About Leukodystrophy

The word ‘leukodystrophy’ is the medical name given to a group of inherited, progressive genetic disorders caused by a defect in metabolism. The name comes from the Greek ‘leuko’, meaning white, and ‘dystrophy’, meaning imperfect growth or development.

How does leukodystrophy affect the nervous system?

The nerves in the human body are composed of two parts. The innermost section is called the axon and is directly responsible for conveying nerve impulses from the brain.

Surrounding the axon, rather like insulation around an electrical cord, is the myelin sheath, or ‘white matter‘. The sheath is made up of a variety of chemicals. Its protective covering is vital to the health and function of the nerve axon within.

In leukodystrophy, a mutation in one of the patient’s genes affects the development of one of the multiple chemicals (there are at least 10) that make up the myelin sheath, preventing or inhibiting its development.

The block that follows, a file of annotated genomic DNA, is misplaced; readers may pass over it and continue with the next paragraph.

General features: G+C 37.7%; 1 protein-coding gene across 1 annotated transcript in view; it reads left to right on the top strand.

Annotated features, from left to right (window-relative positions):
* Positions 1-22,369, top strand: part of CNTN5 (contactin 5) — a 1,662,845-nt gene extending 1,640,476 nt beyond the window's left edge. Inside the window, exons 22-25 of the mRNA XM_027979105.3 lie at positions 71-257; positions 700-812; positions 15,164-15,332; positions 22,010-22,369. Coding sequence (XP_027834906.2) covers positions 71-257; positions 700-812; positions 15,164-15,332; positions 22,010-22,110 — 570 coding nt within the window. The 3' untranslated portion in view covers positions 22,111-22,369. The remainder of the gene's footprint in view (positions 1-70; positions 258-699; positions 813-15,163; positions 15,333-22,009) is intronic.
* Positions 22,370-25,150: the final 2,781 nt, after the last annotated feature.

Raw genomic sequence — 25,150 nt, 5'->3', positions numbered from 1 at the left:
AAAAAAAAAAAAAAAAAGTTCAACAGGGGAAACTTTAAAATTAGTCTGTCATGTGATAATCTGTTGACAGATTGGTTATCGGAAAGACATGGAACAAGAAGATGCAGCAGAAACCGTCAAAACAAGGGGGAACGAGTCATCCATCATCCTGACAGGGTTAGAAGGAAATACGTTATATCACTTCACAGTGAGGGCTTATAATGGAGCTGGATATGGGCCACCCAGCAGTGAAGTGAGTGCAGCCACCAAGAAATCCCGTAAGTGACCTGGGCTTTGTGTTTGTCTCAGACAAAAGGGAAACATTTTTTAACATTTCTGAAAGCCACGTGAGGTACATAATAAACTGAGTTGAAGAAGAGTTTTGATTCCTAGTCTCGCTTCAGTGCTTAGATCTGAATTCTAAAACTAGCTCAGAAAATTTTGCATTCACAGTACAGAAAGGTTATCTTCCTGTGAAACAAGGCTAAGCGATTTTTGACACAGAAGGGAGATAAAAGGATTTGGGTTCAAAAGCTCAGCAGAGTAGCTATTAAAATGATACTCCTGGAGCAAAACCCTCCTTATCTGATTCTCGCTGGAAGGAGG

Without this natural protection, the nerve axons are unable to function correctly. Each form of leukodystrophy affects a different element of the myelin sheath, causing a range of symptoms and affecting different parts of the nervous system, such as the spinal cord and the brain.

Leukodystrophy differs from other diseases of the myelin sheath, such as multiple sclerosis, because, rather than following an ‘up and down’ course, leukodystrophy is progressive – that is, the condition continues to get worse throughout the life of the sufferer.

There is a range of different leukodystrophies. While most leukodystrophies occur in children, some types affect adults.

How does leukodystrophy occur?

Leukodystrophy is a genetic, or inherited, disorder. Inheritance of a leukodystrophy can be either ‘autosomal recessive’ or ‘X-linked.’

Autosomal recessive disorders affect both boys and girls and require both parents to be carriers (heterozygotes). The carriers themselves have no disability. However, should two carriers have children together, on average there is a 25% chance of their child having the illness and a 50% chance of the child being a carrier.